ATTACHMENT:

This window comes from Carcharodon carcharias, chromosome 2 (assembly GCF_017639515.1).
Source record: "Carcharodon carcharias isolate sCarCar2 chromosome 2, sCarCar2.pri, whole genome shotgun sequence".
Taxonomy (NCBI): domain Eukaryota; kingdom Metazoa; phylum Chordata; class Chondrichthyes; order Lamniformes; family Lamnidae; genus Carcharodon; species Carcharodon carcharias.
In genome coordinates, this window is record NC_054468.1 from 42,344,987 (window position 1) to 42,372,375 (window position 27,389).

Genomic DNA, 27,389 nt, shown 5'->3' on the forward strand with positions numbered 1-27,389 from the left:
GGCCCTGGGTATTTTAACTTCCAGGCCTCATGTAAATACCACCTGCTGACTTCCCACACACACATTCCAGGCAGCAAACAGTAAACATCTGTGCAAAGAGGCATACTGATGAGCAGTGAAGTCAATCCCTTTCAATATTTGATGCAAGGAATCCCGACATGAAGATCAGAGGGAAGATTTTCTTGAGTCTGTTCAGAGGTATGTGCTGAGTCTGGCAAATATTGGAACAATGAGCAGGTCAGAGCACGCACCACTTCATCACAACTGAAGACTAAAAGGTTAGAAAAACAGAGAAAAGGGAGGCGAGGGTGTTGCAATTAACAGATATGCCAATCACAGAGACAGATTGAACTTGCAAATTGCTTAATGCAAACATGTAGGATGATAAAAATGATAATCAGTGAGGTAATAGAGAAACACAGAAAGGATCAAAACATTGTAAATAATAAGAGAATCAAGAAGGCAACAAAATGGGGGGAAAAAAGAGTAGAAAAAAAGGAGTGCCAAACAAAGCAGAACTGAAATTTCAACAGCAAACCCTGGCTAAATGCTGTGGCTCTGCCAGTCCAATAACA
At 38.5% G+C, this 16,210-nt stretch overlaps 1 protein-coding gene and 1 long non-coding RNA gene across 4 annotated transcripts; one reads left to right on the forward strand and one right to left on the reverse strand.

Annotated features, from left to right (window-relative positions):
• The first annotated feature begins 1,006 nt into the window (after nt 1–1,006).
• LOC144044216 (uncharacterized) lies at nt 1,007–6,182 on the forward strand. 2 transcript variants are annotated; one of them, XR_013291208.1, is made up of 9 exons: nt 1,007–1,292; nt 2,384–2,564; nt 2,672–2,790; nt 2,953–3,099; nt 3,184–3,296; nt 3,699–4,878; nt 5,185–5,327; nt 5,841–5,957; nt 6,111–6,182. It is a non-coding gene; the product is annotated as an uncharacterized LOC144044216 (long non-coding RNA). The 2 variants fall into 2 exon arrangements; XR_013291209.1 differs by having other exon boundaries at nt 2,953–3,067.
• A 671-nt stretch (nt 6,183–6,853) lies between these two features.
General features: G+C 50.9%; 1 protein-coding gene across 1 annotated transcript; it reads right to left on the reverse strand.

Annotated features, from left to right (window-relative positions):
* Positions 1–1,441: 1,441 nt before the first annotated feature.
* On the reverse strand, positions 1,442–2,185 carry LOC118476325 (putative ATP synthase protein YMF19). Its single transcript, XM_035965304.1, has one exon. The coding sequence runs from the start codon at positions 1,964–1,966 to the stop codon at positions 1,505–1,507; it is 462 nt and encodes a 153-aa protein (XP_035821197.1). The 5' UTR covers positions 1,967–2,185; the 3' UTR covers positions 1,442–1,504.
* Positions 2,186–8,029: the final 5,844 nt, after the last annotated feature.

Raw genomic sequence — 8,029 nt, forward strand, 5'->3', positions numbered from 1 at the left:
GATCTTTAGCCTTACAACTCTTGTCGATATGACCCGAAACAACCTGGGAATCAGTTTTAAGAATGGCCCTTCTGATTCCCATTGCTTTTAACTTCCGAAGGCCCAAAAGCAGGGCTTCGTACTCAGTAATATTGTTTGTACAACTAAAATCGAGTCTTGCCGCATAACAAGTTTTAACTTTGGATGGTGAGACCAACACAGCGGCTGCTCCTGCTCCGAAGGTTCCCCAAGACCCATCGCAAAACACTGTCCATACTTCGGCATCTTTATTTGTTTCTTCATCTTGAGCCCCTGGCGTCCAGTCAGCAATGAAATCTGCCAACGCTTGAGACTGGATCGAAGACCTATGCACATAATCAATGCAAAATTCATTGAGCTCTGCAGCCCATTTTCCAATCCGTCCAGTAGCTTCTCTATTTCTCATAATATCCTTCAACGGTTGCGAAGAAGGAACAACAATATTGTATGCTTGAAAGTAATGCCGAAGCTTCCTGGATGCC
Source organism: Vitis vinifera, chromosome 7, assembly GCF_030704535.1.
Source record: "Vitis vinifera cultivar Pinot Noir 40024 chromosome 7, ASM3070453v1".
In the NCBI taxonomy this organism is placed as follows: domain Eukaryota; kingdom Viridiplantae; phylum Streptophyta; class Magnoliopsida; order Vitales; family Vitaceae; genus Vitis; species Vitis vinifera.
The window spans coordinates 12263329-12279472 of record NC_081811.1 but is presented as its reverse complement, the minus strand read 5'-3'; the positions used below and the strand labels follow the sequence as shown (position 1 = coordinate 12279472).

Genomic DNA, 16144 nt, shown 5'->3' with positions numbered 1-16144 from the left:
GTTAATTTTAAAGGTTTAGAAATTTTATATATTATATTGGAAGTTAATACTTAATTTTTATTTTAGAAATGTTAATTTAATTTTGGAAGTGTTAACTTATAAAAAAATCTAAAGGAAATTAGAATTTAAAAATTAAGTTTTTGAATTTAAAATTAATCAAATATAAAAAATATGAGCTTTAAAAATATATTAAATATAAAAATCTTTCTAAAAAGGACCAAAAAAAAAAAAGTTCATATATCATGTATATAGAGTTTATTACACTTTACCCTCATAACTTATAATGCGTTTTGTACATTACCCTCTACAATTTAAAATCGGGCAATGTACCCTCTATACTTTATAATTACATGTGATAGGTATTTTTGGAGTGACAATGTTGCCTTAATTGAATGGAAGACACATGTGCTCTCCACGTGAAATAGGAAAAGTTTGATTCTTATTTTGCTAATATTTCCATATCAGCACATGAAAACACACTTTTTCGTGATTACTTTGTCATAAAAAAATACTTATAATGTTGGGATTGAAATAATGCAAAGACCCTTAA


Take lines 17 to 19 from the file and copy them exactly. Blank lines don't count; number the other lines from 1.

Raw genomic sequence — 8,029 nt, forward strand, 5'->3', positions numbered from 1 at the left:
GATCTTTAGCCTTACAACTCTTGTCGATATGACCCGAAACAACCTGGGAATCAGTTTTAAGAATGGCCCTTCTGATTCCCATTGCTTTTAACTTCCGAAGGCCCAAAAGCAGGGCTTCGTACTCAGTAATATTGTTTGTACAACTAAAATCGAGTCTTGCCGCATAACAAGTTTTAACTTTGGATGGTGAGACCAACACAGCGGCTGCTCCTGCTCCGAAGGTTCCCCAAGACCCATCGCAAAACACTGTCCATACTTCGGCATCTTTATTTGTTTCTTCATCTTGAGCCCCTGGCGTCCAGTCAGCAATGAAATCTGCCAACGCTTGAGACTGGATCGAAGACCTATGCACATAATCAATGCAAAATTCATTGAGCTCTGCAGCCCATTTTCCAATCCGTCCAGTAGCTTCTCTATTTCTCATAATATCCTTCAACGGTTGCGAAGAAGGAACAACAATATTGTATGCTTGAAAGTAATGCCGAAGCTTCCTGGATGCC
Source organism: Vitis vinifera, chromosome 7, assembly GCF_030704535.1.